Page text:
Last Friday, Sarah Palin once again decided to contribute her thoughts to the public realm.
This time, she called Nancy Pelosi a "dingbat" for celebrating the Supreme Court's decision. (As if Palin would not had celebrated had the decision gone the other way. Of course not! I'm sure she would have been reserved and politely declined to comment on the issue as is her wont.)
Now whether Nancy Pelosi actually is a dingbat is not what we're debating. Pelosi, like all of us, has had her "dingbat" moments, and there certainly have been times when I've wanted to call her a dingbat. The difference is I'm not a public political figure with a huge following discussing a nation-changing issue.
Is this really what politics in the U.S. has come to? Politicians calling each other "dingbats" on TV?
Now, I'm certainly slanted here. I do not like Sarah Palin. Not one bit. I think she's a demagogue of the worst sort. (Not that there's necessarily a good sort of demagogue, but she seems particularly proud of her incessant demagoguery.) As far as I can tell, she doesn't care whether what she says is true or helpful – only that it gets the reaction she is seeking. There's another profession in which its workers do much the same thing. It's called pro wrestling.
She exemplifies what has gone wrong with our political process more than any other public figure.
We're heading into what is sure to be a nasty presidential election. President Obama (or his people) will say things about Mitt Romney that are horribly untrue. Romney (or his people) will say things about Obama that are horribly untrue. The actual issues will be overwhelmed by untruths, misdirection and blatant lies.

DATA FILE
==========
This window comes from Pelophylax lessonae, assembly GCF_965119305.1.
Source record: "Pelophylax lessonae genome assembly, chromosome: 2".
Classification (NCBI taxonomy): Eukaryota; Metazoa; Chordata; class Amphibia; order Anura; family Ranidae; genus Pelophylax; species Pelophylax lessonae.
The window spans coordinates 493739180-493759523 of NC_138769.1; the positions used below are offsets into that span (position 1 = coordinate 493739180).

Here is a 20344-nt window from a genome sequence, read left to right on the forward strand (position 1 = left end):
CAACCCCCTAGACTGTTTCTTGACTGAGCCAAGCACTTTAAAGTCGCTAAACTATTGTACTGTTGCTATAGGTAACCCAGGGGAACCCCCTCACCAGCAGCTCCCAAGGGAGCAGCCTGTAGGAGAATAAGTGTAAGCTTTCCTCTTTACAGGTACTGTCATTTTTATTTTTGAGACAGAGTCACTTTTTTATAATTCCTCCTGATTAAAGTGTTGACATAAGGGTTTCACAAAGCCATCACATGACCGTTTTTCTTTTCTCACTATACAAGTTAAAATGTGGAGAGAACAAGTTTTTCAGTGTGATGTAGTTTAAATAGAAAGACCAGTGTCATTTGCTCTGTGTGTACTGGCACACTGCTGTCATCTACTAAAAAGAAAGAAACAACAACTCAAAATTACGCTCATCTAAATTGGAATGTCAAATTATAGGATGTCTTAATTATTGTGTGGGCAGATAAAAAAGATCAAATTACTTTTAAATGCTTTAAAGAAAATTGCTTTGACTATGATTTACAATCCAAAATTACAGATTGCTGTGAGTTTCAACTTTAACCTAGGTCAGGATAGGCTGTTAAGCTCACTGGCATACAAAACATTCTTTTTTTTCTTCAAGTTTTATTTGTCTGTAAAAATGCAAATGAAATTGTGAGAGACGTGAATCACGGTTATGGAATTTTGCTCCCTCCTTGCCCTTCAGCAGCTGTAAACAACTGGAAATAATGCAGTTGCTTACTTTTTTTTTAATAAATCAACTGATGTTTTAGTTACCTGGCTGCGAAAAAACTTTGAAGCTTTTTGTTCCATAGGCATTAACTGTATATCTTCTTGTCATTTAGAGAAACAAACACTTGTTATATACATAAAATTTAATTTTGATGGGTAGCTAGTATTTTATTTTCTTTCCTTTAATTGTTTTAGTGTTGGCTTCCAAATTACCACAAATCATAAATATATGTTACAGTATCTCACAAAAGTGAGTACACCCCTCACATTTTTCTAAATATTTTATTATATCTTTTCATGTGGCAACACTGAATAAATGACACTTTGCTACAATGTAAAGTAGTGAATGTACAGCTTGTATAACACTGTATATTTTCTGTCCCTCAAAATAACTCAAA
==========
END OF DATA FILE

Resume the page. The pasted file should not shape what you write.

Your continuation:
Both sides are guilty. And yes, this has been going on for decades upon decades. But because in today's world we're all so connected, it seems worse now than ever. This deeper connection also is why we need to tone it down more than ever.
And the person – strangely enough – who could take a leading role in accomplishing this would be (drumroll, please) Sarah Palin.
Could you imagine a world where Palin did not simply latch onto a fun catchphrase – like, oh, I don't know, "death panels" – and actually constructed a reasoned argument against the Affordable Care Act? One where she didn't lambast her opponents by calling them dingbats, but instead worked with them to come up with a compromise plan that would both insure those who desperately need it while not putting too much of the weight on the back of small business? If Palin led this way, thousands upon thousands would follow.
What we need in the U.S. is more compromise and less name-calling. Palin could be a transformational figure in this goal if a light suddenly fell upon her and she changed her ways.
Do I think this actually will happen?
That – dear readers – would be rather dingbatty of me.
Filed under: Columns